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icepatton
  • Ethiopia is not a hot country, whose average temperature is around 23 degrees.
  • Ethiopia is not a hot country, with an average temperature of around 23 degrees.

Aug 16, 2018 11:05 Public With a Man from Ethipia
tony
  • I hadn't written here since I started my new job.
  • I hadn't/haven't written here since I started my new job. [Alternative: This is my first time writing here since I started my new job.]
  • "Hadn't" is technically correct, since it describes the time in the past before you started writing the current entry, but it is usually used for a reference time further in the past.

Apr 8, 2018 10:28 Public I hadn't written here s...
tony
  • So they became a quit simply green house.
  • So they have become quite simply a green house. [Alternative: So they now actually have the form of a green house.]
  • I think it's a bit odd to think of the plants by themselves as constituting a "house". I would describe the situation as follows: "The greenhouse, with its new coat of plants, has actually turned into a green house." I assume that you were translating まさに by "quite simply". If so, it modifies the verb "become", not the noun phrase "green house". I think "actually" is a better translation in this sentence.

Aug 23, 2016 11:43 Public Our Green House
tony
  • My husband planted seeds of bitter gourd (voluble stem) along the building frames of a greenhouse at the beginning of summer in this year.
  • My husband planted seeds of bitter gourd (voluble stem) along the perimeter of a greenhouse at the beginning of this summer.
  • "Perimeter" is not a translation of 枠組み-- it's close in meaning to まわり-- but I think it expresses what you are trying to say clearly in this sentence.

Aug 23, 2016 11:43 Public Our Green House
tony
"Scold" and "scald" are two different words with entirely different meanings, and pronunciations which sound very different to a native English speaker. Here are sound recordings; try to hear the difference. http://howjsay.com/index.php?...
tony
Punctuation Marks and Blank Spaces http://lang-8.com/48539/journals/282739012266734041103386410104575682073 Simple Past, Present Perfect and Past Perfect Tenses http://www.lang-8.com/48539/journals/737185 http://www.lang-8.com/4853...
tony
  • We've been married for more than 33 years and our three kids left us.
  • We've been married for more than 33 years and our three kids (have) left us. [Alternatives: ... and our three kids are no longer at home. ... and our three kids have left the nest.]
  • The simple past tense is usually used for an action at a single time in the past, so "our three kids left us" can be misunderstood as meaning that they all did so at the same time. "Our three kids have left us" is a bit more natural. Even if it happened a long time ago, the emphasis of the statement is on the present situation which is the result of those actions; the fact that you and your husband now live with each other and no one else.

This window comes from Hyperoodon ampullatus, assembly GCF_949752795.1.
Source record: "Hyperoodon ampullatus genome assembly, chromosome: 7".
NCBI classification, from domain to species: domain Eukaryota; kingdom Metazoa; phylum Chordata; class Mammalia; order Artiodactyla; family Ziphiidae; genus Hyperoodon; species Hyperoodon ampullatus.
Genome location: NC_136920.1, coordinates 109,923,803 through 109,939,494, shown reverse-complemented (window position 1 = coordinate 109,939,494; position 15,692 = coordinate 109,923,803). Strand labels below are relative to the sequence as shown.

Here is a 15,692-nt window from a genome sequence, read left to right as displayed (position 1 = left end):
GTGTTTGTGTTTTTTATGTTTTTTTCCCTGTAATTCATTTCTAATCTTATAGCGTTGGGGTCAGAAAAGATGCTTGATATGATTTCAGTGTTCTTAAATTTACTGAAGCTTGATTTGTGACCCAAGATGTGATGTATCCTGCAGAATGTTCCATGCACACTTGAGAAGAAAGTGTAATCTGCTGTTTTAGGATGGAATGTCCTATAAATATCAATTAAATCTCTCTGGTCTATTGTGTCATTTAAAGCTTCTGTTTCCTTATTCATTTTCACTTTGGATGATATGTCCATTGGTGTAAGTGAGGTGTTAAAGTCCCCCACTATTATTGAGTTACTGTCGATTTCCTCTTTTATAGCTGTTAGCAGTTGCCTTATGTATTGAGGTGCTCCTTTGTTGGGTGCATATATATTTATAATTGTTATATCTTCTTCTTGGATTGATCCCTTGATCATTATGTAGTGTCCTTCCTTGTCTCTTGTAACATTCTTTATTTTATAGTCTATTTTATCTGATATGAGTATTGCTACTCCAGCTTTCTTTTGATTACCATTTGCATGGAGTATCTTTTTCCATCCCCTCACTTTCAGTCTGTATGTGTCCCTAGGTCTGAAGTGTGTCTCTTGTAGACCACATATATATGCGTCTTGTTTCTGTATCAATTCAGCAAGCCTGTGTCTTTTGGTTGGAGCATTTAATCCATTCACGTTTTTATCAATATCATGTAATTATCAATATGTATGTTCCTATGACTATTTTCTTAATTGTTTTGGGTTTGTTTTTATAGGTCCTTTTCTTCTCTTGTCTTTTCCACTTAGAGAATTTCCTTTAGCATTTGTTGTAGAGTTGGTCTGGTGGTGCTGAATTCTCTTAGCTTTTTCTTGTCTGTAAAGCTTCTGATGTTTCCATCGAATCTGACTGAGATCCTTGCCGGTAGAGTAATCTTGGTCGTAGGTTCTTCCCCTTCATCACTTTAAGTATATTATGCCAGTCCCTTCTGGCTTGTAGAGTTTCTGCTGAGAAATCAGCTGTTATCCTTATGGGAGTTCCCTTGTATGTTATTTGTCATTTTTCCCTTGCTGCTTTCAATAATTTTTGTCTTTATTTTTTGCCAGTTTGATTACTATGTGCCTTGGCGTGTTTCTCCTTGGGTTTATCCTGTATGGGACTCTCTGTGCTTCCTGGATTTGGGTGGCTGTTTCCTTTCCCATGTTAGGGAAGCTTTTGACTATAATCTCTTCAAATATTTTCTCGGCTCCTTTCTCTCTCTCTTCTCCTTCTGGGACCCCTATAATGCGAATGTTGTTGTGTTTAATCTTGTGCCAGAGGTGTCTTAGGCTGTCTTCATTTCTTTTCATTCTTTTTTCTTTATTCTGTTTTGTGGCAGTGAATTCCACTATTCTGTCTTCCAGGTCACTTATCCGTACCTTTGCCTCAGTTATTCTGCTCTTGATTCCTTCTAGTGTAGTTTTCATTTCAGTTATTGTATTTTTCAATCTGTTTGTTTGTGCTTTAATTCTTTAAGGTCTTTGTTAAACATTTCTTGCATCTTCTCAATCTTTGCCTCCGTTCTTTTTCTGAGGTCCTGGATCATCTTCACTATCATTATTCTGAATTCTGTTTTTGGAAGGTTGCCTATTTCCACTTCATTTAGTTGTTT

Jan 7, 2016 23:15 Public Relationship with My Husband
tony
  • When my husband saw the article on the newspaper yesterday, he said, "Why don't we go to Hokkaidou?"
  • When my husband saw the article in the newspaper yesterday, he said, "Why don't we go to Hokkaidou?"
  • "On" is used for the outer surface of something. For example, you might refer to the writing on the cover of a book. For the contents inside a book, newspaper or magazine, use "in".

Jan 7, 2016 23:09 Public Relationship with My Husband
tony
  • Hokkaidou Shinkansen (Hakkaidou Super Express) will be open to traffic on coming March 26.
  • Hokkaidou Shinkansen (Hakkaidou Super Express) will start running/operating on coming March 26. [Alternative: ... will be open to passengers starting March 26.]
  • "Open to traffic" is how you would describe a new highway on which cars and other vehicles could drive for the first time. You can say "... will start running this coming March 26", but just saying "March 26" by itself with a future tense verb means "this coming March 26". Note that in UK English, the date would be "26 March" instead. The phrase "the 26th of March" is used in both dialects.

Jan 7, 2016 23:08 Public Relationship with My Husband
tony
  • I read about a fourteen-year-old boy who hung himself on July 30th in the newspaper.
  • I read (a report) in the newspaper about a fourteen-year-old boy who hung himself on July 30th.
  • Putting "in the newspaper" at the end of the sentence is called a "dangling modifier". It is not immediately clear whether it modifies the verb phrase "read" (as you intended) or the verb phrase "hung himself". "Hung himself in the newspaper" doesn't make sense, but it is still very awkward to put the prepositional phrase somewhere where the reader has to do that reasoning to figure out your intended meaning. Word order is more important in English than in Japanese.

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